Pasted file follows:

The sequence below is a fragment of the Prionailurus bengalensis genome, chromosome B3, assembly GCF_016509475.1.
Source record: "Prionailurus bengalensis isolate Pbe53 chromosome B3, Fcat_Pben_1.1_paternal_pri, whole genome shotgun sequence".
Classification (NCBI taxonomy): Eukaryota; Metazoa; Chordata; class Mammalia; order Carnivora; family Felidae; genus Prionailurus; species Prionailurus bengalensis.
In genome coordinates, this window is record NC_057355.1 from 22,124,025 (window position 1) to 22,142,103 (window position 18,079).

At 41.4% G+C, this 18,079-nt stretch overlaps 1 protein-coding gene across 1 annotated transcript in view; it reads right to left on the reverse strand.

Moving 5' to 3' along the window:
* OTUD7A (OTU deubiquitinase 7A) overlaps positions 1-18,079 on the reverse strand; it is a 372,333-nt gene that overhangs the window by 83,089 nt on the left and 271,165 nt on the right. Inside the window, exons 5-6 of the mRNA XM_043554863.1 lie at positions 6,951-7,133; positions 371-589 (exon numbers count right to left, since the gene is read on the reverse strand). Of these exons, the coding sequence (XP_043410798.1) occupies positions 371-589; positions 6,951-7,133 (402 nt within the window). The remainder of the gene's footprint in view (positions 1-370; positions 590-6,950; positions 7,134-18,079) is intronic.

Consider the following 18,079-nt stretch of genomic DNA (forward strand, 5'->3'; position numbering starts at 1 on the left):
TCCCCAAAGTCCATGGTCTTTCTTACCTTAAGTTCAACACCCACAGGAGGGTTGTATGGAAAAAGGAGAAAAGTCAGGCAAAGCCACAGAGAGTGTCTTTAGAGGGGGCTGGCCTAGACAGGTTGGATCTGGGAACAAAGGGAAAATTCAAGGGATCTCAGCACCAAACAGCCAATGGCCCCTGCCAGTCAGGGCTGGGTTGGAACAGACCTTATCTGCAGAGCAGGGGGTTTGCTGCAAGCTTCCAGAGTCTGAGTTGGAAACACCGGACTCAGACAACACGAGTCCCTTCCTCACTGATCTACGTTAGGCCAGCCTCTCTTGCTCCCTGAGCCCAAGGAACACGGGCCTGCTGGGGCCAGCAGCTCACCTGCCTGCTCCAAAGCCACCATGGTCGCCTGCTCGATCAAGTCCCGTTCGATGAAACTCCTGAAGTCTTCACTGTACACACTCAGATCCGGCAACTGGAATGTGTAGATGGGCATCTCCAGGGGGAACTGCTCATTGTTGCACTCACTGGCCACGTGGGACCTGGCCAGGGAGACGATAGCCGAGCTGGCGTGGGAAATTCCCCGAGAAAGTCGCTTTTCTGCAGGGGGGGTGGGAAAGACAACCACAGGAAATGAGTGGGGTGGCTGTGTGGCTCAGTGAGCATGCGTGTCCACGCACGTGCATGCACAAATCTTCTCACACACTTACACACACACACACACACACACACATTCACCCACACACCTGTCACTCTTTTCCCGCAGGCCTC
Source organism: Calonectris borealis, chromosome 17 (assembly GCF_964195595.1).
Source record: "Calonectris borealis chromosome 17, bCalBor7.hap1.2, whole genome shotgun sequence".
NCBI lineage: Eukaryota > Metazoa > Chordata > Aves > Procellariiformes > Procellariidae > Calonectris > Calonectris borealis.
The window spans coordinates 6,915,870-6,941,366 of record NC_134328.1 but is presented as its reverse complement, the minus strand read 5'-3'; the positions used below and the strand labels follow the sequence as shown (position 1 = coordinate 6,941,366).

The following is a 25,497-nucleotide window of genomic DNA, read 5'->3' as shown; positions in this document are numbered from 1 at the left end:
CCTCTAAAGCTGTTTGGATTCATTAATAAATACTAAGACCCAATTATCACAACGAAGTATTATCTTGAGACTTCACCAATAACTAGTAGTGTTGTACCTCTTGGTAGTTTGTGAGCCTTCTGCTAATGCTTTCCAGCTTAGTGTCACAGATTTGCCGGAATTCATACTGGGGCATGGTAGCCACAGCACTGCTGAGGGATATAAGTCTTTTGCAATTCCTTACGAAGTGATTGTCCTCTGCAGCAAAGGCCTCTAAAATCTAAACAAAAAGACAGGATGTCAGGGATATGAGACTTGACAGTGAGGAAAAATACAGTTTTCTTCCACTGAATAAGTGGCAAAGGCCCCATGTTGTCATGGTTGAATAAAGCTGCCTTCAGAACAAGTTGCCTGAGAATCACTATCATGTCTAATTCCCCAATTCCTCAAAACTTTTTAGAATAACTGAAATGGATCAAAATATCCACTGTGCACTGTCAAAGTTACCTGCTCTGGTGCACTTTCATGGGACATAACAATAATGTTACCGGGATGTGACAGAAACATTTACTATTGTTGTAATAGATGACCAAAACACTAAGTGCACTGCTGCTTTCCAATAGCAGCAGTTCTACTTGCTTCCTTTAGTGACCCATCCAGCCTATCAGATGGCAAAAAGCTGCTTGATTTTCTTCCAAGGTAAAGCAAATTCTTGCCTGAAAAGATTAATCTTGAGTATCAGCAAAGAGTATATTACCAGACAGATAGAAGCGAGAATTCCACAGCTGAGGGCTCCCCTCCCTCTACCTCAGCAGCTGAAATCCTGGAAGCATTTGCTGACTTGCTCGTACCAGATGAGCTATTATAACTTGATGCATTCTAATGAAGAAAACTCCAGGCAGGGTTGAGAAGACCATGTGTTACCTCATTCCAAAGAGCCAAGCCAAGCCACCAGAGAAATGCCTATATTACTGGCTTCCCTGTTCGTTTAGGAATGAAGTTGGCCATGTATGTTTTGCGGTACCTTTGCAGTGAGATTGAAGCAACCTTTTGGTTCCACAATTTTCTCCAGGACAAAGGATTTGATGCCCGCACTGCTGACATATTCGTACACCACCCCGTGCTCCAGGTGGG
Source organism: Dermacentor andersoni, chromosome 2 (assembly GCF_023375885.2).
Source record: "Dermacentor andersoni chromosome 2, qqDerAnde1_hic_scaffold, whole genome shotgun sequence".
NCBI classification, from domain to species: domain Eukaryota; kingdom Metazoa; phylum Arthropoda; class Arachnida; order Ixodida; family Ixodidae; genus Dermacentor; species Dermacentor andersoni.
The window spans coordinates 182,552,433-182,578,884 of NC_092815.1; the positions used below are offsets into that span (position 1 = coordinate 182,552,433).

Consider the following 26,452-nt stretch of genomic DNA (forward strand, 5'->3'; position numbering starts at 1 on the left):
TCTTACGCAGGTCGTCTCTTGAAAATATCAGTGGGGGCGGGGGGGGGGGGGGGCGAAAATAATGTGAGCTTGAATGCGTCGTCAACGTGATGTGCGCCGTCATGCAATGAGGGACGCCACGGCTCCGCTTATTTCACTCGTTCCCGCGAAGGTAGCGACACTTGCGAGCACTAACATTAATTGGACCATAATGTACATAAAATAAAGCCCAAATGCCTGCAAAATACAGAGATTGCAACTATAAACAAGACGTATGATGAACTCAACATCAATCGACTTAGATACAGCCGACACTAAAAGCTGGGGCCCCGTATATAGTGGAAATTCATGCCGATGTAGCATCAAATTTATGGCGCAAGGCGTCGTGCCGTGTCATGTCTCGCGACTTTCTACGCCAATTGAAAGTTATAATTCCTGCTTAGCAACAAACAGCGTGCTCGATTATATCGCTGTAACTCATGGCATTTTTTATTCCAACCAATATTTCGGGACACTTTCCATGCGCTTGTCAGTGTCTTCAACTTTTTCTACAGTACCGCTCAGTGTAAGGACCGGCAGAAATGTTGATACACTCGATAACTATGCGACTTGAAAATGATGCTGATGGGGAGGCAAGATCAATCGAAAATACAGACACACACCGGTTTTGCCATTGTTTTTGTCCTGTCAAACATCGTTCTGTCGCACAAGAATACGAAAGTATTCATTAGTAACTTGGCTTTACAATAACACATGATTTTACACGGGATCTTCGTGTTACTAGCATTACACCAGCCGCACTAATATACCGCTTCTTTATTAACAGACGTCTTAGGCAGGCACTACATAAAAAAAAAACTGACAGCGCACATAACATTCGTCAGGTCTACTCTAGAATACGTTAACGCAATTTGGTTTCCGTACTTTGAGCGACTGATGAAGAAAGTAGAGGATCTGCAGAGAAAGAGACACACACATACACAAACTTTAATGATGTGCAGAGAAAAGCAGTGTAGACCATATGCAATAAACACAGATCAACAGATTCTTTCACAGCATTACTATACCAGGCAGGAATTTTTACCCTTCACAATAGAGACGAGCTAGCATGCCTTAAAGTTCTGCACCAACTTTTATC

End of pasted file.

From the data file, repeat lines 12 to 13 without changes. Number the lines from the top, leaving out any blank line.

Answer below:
NCBI lineage: Eukaryota > Metazoa > Chordata > Aves > Procellariiformes > Procellariidae > Calonectris > Calonectris borealis.
The window spans coordinates 6,915,870-6,941,366 of record NC_134328.1 but is presented as its reverse complement, the minus strand read 5'-3'; the positions used below and the strand labels follow the sequence as shown (position 1 = coordinate 6,941,366).